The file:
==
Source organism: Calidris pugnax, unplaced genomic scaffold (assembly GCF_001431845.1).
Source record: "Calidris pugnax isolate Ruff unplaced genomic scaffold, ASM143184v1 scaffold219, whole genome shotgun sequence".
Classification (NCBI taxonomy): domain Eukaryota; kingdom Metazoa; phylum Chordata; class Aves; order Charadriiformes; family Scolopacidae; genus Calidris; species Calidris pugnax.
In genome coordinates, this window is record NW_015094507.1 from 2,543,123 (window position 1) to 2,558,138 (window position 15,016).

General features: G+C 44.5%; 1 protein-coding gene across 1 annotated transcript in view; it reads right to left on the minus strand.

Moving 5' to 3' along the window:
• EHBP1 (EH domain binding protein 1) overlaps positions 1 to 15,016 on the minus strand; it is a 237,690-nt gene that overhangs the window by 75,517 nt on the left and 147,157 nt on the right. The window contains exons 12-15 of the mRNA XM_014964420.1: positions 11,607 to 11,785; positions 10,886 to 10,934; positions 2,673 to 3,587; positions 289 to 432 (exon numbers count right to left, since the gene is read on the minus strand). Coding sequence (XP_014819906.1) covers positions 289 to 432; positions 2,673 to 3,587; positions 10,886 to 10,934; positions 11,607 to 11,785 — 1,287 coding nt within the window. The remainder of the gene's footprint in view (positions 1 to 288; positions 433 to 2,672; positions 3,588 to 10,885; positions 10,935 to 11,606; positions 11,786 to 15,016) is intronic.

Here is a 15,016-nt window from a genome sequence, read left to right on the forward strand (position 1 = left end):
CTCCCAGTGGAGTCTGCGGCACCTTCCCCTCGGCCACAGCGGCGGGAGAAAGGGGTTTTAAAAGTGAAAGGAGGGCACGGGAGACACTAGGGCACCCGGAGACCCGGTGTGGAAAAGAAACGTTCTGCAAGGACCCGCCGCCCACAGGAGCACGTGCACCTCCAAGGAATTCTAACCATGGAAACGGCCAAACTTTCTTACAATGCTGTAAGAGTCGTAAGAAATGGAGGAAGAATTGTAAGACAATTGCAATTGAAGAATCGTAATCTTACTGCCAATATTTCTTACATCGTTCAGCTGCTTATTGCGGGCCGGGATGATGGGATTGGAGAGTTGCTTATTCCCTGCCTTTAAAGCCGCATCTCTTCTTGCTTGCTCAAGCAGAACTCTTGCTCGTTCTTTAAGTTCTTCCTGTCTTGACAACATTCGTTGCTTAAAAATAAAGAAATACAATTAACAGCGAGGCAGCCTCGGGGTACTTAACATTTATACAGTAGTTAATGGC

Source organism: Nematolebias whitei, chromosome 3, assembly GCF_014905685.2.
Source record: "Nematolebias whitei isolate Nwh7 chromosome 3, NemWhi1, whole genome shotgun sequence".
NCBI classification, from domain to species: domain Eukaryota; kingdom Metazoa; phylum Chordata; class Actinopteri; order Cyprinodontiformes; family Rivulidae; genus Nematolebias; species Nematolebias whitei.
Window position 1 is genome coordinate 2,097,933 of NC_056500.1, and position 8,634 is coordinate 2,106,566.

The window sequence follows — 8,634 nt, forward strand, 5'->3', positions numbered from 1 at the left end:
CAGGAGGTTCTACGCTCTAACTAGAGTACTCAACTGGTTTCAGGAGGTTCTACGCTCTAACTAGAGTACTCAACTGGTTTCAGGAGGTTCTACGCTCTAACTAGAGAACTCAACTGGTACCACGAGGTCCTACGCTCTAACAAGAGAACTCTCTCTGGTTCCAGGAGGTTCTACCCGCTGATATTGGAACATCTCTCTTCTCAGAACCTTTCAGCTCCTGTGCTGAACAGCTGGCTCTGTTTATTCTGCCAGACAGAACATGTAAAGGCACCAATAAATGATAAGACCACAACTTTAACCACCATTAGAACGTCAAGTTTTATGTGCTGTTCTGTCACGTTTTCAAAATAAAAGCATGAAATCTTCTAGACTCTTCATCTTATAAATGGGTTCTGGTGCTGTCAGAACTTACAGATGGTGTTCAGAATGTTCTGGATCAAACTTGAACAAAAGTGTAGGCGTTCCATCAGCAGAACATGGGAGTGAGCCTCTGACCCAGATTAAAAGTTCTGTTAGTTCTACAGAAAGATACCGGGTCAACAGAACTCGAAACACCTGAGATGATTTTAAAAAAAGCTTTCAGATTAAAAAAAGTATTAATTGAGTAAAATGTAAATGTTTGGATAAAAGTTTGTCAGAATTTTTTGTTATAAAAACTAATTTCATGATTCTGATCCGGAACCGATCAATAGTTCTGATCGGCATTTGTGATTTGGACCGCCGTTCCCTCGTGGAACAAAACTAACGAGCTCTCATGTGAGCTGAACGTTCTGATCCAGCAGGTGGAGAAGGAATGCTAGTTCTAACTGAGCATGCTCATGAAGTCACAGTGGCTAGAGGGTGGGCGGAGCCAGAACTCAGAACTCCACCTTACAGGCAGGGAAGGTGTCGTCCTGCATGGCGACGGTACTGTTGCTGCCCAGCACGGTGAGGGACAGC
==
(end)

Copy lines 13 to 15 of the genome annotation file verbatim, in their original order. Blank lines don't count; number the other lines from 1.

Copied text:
Window position 1 is genome coordinate 2,097,933 of NC_056500.1, and position 8,634 is coordinate 2,106,566.

The window sequence follows — 8,634 nt, forward strand, 5'->3', positions numbered from 1 at the left end:
CAGGAGGTTCTACGCTCTAACTAGAGTACTCAACTGGTTTCAGGAGGTTCTACGCTCTAACTAGAGTACTCAACTGGTTTCAGGAGGTTCTACGCTCTAACTAGAGAACTCAACTGGTACCACGAGGTCCTACGCTCTAACAAGAGAACTCTCTCTGGTTCCAGGAGGTTCTACCCGCTGATATTGGAACATCTCTCTTCTCAGAACCTTTCAGCTCCTGTGCTGAACAGCTGGCTCTGTTTATTCTGCCAGACAGAACATGTAAAGGCACCAATAAATGATAAGACCACAACTTTAACCACCATTAGAACGTCAAGTTTTATGTGCTGTTCTGTCACGTTTTCAAAATAAAAGCATGAAATCTTCTAGACTCTTCATCTTATAAATGGGTTCTGGTGCTGTCAGAACTTACAGATGGTGTTCAGAATGTTCTGGATCAAACTTGAACAAAAGTGTAGGCGTTCCATCAGCAGAACATGGGAGTGAGCCTCTGACCCAGATTAAAAGTTCTGTTAGTTCTACAGAAAGATACCGGGTCAACAGAACTCGAAACACCTGAGATGATTTTAAAAAAAGCTTTCAGATTAAAAAAAGTATTAATTGAGTAAAATGTAAATGTTTGGATAAAAGTTTGTCAGAATTTTTTGTTATAAAAACTAATTTCATGATTCTGATCCGGAACCGATCAATAGTTCTGATCGGCATTTGTGATTTGGACCGCCGTTCCCTCGTGGAACAAAACTAACGAGCTCTCATGTGAGCTGAACGTTCTGATCCAGCAGGTGGAGAAGGAATGCTAGTTCTAACTGAGCATGCTCATGAAGTCACAGTGGCTAGAGGGTGGGCGGAGCCAGAACTCAGAACTCCACCTTACAGGCAGGGAAGGTGTCGTCCTGCATGGCGACGGTACTGTTGCTGCCCAGCACGGTGAGGGACAGC